Write an argument as to how the Supreme Court would rule on the inclusion of the words “under God” in the Pledge of Allegiance if the issue were to be brought before it again.

General InformationThis assignment requires students to evaluate a question that does not have a definitive answer. Specifically, students will write an argument as to how the Supreme Court would rule on the inclusion of the words “under God” in the Pledge of Allegiance if the issue were to be brought before it again.Most notably, in 2004 the Supreme Court ruled in a case brought by an atheist who said a California school’s pledge requirement violated his daughter’s rights under the First Amendment’s Establishment and Free Exercise Clauses. In Elk Grove Unified School District v. Newdow, the Supreme Court did not end up ruling on the legality of the words “under God” in relation to the First Amendment. Instead, Justice John Paul Stevens said Newdow didn’t have standing to bring suit because he lacked sufficient custody over his daughter. The case did not settle the matter as the Supreme Court dismissed the case on a technicality and did not rule on the “merits” of the case; leaving the constitutionality of the words “under God” to a future Supreme Court to rule on those merits.This is an area where people have strong opinions. Having said this, your personal opinion is NOT important for this assignment. Instead, it is your understanding of the Court’s approach to this area of constitutional interpretation to determine whether they would rule “under God” fails or passes the Lemon Test. Students should carefully study Patterson’s discussion of the Establishment Clause and the following court cases using the Legal Information Institute via Cornell’s Law School prior to beginning the assignment:Engle v. Vitale, 370 U.S. 421 (1962)Abington School District v. Schempp, 374 U.S. 203 (1963)Wallace v. Jaffree, 472 U.S. 38 (1985)Locke v. Davey, No. 021315 (2004)Van Orden v. Perry, 545 U.S. 677 (2005)McCreary County v. American Civil Liberties Union of Ky., 545 U.S. 844 (2005)How to Write a Critical Evaluation of the Establishment ClauseCritical thinking is the “ability to interpret, analyze, synthesize, or evaluate information, issues, and ideas and apply creative thought to formulate a substantive opinion, solve a problem or reach a conclusion.” In order to evaluate this question from a more critical perspective, i.e. use information appropriately to investigate a point of view or conclusion, students should format their paper in the following manner:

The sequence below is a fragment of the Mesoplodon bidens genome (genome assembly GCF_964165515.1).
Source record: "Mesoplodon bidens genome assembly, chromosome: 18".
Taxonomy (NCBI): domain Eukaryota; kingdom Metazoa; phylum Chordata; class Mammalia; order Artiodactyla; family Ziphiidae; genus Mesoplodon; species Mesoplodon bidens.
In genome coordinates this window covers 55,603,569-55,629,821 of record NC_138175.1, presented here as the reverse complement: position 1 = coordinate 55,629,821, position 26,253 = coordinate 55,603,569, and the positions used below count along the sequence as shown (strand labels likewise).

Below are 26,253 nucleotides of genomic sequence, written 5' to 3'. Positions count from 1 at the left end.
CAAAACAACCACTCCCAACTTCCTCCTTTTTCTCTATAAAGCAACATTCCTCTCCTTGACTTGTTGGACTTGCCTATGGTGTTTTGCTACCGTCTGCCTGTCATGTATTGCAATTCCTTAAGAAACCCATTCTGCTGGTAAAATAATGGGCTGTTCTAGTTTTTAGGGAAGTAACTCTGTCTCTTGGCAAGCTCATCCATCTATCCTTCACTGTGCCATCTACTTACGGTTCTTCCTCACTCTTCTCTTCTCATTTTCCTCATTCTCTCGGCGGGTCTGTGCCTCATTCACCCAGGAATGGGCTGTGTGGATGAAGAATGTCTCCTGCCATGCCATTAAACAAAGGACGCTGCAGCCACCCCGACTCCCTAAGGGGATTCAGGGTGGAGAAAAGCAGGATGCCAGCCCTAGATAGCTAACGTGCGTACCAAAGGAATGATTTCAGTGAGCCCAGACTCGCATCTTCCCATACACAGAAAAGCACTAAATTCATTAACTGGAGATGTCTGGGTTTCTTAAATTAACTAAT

Introduction: This paragraph should be no more than five sentences long and should provide a general background of the issue in question in addition to indicating the overall structure of the essay. Put another way, this is where students should introduce the topic and state their thesis regarding the Supreme Court’s hypothetical stance on the constitutionality of “under God” in accordance to the Lemon Test.
Analysis: The body of your essay focuses on the thesis stated in the introduction. Regardless of whether the student argues the Supreme Court would find “under God” to be constitutional or not, the analysis must go through and examine whether “under God” passes or fails all three components of the Lemon Test, making certain to include a minimum of one distinct court case per test (for a minimum of three court cases overall). This implies that the analysis should take up a minimum of three paragraphs.Students should not focus on explanation or providing as much detailed information as possible regarding either the Lemon Test or the court cases. Providing little more than a summary of Patterson or the court cases will, for all intents and purposes, result in a failing grade. Instead, students should outline each paragraph in their analysis as follows:State, i.e. argue, whether “under God” passes a specific component of the Lemon Test.Explain the rationale for this argument.Bring in one of the listed court cases as support for your argument. Do not use this opportunity to regurgitate facts of the case or background information. Instead, students must explain and justify why this particular case supports their claim. Put another way, how does this case inform your argument that “under God” passes (fails) this particular tenet of the Lemon Test?This explanation represents an essential part of the critical thinking process. Paragraphs within the analysis portion of the paper should be anywhere from four to eight sentences in length. Finally, students are not allowed to use court cases outside the ones listed in this handout.
Conclusion: The final paragraph is not a time to restate your thesis or the main ideas already discussed in the essay. Instead, a good conclusion emphasizes the significance of your analysis and nicely ‘wraps up’ the argument of your paper. Conclusions should be approximately four or five sentences in length.Works Cited and Citations: Students must include in-text (parenthetical) citations in addition to a Reference/Works Cited page with both Patterson and the court cases properly formatted in the style guide of the student’s choice (MLA/APA).Turning in the AssignmentAfter completing the assignment, upload a PDF file to Brightspace no later than September 2 at 11:59 PM. Email or Google Doc submissions will not be accepted under any circumstances.